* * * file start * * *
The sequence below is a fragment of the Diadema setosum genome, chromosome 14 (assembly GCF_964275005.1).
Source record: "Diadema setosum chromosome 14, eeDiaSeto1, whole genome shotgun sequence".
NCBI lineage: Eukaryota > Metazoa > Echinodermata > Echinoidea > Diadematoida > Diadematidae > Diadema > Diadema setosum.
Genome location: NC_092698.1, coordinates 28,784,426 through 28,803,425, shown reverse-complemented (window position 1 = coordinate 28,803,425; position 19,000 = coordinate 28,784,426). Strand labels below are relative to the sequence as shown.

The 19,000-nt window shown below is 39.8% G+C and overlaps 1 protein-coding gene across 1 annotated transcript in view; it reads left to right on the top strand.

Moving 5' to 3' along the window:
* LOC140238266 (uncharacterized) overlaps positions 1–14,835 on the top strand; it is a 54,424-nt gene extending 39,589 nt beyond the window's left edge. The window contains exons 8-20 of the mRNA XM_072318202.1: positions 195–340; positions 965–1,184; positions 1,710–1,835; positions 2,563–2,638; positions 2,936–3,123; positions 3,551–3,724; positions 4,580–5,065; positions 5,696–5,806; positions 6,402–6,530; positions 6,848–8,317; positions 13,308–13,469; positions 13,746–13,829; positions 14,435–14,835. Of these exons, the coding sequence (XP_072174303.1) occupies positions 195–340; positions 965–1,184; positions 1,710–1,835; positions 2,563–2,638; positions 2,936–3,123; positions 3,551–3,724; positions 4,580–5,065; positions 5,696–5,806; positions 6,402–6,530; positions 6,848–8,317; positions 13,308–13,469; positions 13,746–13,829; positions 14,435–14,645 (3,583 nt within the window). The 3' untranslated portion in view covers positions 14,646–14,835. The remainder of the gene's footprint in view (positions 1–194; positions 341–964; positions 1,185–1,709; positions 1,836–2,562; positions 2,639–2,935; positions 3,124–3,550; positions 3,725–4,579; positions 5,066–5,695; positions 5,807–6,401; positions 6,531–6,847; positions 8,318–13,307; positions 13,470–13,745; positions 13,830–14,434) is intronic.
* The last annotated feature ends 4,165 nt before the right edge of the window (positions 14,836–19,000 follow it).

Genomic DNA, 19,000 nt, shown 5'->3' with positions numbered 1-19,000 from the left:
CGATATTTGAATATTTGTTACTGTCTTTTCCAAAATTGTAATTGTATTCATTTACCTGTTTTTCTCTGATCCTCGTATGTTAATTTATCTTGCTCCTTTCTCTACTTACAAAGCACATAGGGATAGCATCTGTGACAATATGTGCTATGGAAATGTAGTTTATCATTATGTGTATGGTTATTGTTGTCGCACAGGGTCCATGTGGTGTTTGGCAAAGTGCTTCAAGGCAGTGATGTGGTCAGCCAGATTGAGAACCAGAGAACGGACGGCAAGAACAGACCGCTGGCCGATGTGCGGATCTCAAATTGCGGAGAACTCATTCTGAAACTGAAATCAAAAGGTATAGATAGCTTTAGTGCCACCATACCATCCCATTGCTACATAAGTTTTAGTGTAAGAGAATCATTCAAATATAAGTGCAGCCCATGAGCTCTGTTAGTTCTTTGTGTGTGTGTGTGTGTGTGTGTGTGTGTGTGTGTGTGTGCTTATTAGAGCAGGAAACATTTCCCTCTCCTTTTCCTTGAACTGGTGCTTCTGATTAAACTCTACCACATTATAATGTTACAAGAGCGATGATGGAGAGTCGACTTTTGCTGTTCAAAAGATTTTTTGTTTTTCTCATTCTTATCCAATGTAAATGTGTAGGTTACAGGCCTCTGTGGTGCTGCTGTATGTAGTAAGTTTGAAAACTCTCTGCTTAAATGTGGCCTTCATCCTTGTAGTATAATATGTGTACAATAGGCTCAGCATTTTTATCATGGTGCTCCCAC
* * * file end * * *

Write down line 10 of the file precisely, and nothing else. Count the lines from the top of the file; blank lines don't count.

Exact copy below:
CGATATTTGAATATTTGTTACTGTCTTTTCCAAAATTGTAATTGTATTCATTTACCTGTTTTTCTCTGATCCTCGTATGTTAATTTATCTTGCTCCTTTCTCTACTTACAAAGCACATAGGGATAGCATCTGTGACAATATGTGCTATGGAAATGTAGTTTATCATTATGTGTATGGTTATTGTTGTCGCACAGGGTCCATGTGGTGTTTGGCAAAGTGCTTCAAGGCAGTGATGTGGTCAGCCAGATTGAGAACCAGAGAACGGACGGCAAGAACAGACCGCTGGCCGATGTGCGGATCTCAAATTGCGGAGAACTCATTCTGAAACTGAAATCAAAAGGTATAGATAGCTTTAGTGCCACCATACCATCCCATTGCTACATAAGTTTTAGTGTAAGAGAATCATTCAAATATAAGTGCAGCCCATGAGCTCTGTTAGTTCTTTGTGTGTGTGTGTGTGTGTGTGTGTGTGTGTGTGTGTGTGCTTATTAGAGCAGGAAACATTTCCCTCTCCTTTTCCTTGAACTGGTGCTTCTGATTAAACTCTACCACATTATAATGTTACAAGAGCGATGATGGAGAGTCGACTTTTGCTGTTCAAAAGATTTTTTGTTTTTCTCATTCTTATCCAATGTAAATGTGTAGGTTACAGGCCTCTGTGGTGCTGCTGTATGTAGTAAGTTTGAAAACTCTCTGCTTAAATGTGGCCTTCATCCTTGTAGTATAATATGTGTACAATAGGCTCAGCATTTTTATCATGGTGCTCCCAC